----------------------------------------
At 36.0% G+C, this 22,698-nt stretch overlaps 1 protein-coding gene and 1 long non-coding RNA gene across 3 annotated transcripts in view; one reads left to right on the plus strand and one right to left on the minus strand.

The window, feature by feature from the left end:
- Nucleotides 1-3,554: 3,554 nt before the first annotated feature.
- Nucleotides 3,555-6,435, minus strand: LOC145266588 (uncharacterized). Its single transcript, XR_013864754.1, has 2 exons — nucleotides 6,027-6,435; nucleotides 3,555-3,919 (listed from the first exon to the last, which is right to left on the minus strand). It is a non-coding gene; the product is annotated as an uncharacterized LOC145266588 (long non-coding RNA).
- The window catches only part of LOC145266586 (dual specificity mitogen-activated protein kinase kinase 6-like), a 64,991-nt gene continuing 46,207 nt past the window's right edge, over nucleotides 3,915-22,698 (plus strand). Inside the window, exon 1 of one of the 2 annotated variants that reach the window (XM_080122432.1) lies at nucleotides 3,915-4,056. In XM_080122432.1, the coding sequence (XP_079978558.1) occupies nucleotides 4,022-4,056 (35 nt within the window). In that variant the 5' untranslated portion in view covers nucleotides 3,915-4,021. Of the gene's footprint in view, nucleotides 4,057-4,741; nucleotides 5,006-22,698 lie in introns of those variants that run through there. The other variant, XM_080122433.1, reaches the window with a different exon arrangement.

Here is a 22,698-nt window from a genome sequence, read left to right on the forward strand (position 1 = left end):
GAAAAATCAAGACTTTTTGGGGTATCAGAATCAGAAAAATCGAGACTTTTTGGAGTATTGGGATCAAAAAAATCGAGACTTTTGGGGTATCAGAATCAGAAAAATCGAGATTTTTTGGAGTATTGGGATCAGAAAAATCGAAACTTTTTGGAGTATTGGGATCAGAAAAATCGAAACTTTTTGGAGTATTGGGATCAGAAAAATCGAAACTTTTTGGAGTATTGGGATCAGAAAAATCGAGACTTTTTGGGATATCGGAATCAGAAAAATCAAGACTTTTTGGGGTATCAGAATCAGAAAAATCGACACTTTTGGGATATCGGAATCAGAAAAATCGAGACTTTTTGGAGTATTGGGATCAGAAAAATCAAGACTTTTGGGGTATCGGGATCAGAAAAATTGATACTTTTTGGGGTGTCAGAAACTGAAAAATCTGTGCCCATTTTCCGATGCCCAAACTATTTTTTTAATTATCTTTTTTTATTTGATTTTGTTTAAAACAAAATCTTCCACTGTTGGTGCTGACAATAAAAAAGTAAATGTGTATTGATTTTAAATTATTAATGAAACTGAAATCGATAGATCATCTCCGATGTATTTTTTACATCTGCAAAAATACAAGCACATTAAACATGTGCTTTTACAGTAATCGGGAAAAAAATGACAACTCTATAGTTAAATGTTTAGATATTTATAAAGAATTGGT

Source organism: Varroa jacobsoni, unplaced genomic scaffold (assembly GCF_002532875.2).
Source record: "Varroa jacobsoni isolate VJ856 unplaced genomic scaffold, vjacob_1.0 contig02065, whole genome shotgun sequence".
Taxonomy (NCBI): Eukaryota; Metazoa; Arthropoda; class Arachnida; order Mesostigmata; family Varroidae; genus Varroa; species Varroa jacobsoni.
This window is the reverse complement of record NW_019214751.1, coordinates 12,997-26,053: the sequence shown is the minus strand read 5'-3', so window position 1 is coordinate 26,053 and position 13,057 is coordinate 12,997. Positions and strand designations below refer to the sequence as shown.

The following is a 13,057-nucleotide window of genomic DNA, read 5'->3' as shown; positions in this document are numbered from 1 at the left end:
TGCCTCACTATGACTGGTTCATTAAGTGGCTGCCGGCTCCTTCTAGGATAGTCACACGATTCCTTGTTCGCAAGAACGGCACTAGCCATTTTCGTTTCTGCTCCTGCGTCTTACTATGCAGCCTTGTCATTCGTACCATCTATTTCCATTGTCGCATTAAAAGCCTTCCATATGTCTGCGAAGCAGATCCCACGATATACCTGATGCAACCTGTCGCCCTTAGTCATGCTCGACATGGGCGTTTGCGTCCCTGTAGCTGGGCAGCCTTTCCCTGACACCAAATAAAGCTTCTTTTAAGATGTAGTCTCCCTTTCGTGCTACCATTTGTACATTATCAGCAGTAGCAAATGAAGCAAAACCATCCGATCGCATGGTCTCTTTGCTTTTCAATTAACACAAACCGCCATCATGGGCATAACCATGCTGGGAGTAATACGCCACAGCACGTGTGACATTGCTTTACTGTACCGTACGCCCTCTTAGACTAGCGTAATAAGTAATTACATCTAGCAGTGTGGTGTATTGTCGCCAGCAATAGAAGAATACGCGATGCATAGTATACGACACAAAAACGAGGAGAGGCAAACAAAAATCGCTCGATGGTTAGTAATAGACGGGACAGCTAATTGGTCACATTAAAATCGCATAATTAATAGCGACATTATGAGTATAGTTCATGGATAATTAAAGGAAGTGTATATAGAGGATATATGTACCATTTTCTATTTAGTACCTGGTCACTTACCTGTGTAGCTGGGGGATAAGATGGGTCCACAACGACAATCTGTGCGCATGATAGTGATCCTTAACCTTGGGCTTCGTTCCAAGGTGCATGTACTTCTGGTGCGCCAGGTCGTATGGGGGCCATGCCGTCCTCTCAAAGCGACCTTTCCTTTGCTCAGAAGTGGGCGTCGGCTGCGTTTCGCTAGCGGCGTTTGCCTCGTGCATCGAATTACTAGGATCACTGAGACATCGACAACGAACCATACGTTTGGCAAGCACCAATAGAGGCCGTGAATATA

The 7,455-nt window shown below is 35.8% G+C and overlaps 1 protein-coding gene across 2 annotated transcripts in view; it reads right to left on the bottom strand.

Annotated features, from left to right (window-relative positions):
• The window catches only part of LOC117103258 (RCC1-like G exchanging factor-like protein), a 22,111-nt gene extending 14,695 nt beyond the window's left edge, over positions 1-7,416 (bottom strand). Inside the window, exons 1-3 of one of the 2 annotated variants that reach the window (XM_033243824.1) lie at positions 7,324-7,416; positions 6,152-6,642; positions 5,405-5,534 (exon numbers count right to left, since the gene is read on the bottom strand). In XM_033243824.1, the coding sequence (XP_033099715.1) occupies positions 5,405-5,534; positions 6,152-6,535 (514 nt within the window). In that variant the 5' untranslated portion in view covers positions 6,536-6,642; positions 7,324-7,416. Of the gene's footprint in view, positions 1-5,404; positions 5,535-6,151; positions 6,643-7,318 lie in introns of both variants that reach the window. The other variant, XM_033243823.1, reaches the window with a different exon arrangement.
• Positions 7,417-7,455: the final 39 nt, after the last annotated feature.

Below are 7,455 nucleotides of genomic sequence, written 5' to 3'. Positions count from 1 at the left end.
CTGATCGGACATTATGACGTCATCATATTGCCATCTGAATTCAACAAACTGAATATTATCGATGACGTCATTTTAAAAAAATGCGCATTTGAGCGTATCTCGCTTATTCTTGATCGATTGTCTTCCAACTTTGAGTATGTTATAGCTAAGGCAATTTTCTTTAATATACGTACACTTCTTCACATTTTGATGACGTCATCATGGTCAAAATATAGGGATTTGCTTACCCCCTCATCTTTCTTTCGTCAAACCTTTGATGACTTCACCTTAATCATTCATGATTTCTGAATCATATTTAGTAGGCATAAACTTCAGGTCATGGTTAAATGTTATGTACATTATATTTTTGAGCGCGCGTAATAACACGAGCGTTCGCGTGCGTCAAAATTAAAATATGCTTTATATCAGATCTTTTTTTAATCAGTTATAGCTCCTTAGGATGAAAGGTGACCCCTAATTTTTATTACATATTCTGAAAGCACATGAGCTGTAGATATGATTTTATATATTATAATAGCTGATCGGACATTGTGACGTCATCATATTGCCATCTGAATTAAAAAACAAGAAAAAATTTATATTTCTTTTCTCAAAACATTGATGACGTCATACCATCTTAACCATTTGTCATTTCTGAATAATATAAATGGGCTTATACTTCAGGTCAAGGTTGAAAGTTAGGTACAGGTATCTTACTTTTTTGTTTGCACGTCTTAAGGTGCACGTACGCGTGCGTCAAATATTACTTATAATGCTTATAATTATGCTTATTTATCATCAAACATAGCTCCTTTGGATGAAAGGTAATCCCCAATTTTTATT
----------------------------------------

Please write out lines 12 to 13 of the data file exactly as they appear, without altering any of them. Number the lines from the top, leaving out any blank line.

The following is a 13,057-nucleotide window of genomic DNA, read 5'->3' as shown; positions in this document are numbered from 1 at the left end:
TGCCTCACTATGACTGGTTCATTAAGTGGCTGCCGGCTCCTTCTAGGATAGTCACACGATTCCTTGTTCGCAAGAACGGCACTAGCCATTTTCGTTTCTGCTCCTGCGTCTTACTATGCAGCCTTGTCATTCGTACCATCTATTTCCATTGTCGCATTAAAAGCCTTCCATATGTCTGCGAAGCAGATCCCACGATATACCTGATGCAACCTGTCGCCCTTAGTCATGCTCGACATGGGCGTTTGCGTCCCTGTAGCTGGGCAGCCTTTCCCTGACACCAAATAAAGCTTCTTTTAAGATGTAGTCTCCCTTTCGTGCTACCATTTGTACATTATCAGCAGTAGCAAATGAAGCAAAACCATCCGATCGCATGGTCTCTTTGCTTTTCAATTAACACAAACCGCCATCATGGGCATAACCATGCTGGGAGTAATACGCCACAGCACGTGTGACATTGCTTTACTGTACCGTACGCCCTCTTAGACTAGCGTAATAAGTAATTACATCTAGCAGTGTGGTGTATTGTCGCCAGCAATAGAAGAATACGCGATGCATAGTATACGACACAAAAACGAGGAGAGGCAAACAAAAATCGCTCGATGGTTAGTAATAGACGGGACAGCTAATTGGTCACATTAAAATCGCATAATTAATAGCGACATTATGAGTATAGTTCATGGATAATTAAAGGAAGTGTATATAGAGGATATATGTACCATTTTCTATTTAGTACCTGGTCACTTACCTGTGTAGCTGGGGGATAAGATGGGTCCACAACGACAATCTGTGCGCATGATAGTGATCCTTAACCTTGGGCTTCGTTCCAAGGTGCATGTACTTCTGGTGCGCCAGGTCGTATGGGGGCCATGCCGTCCTCTCAAAGCGACCTTTCCTTTGCTCAGAAGTGGGCGTCGGCTGCGTTTCGCTAGCGGCGTTTGCCTCGTGCATCGAATTACTAGGATCACTGAGACATCGACAACGAACCATACGTTTGGCAAGCACCAATAGAGGCCGTGAATATA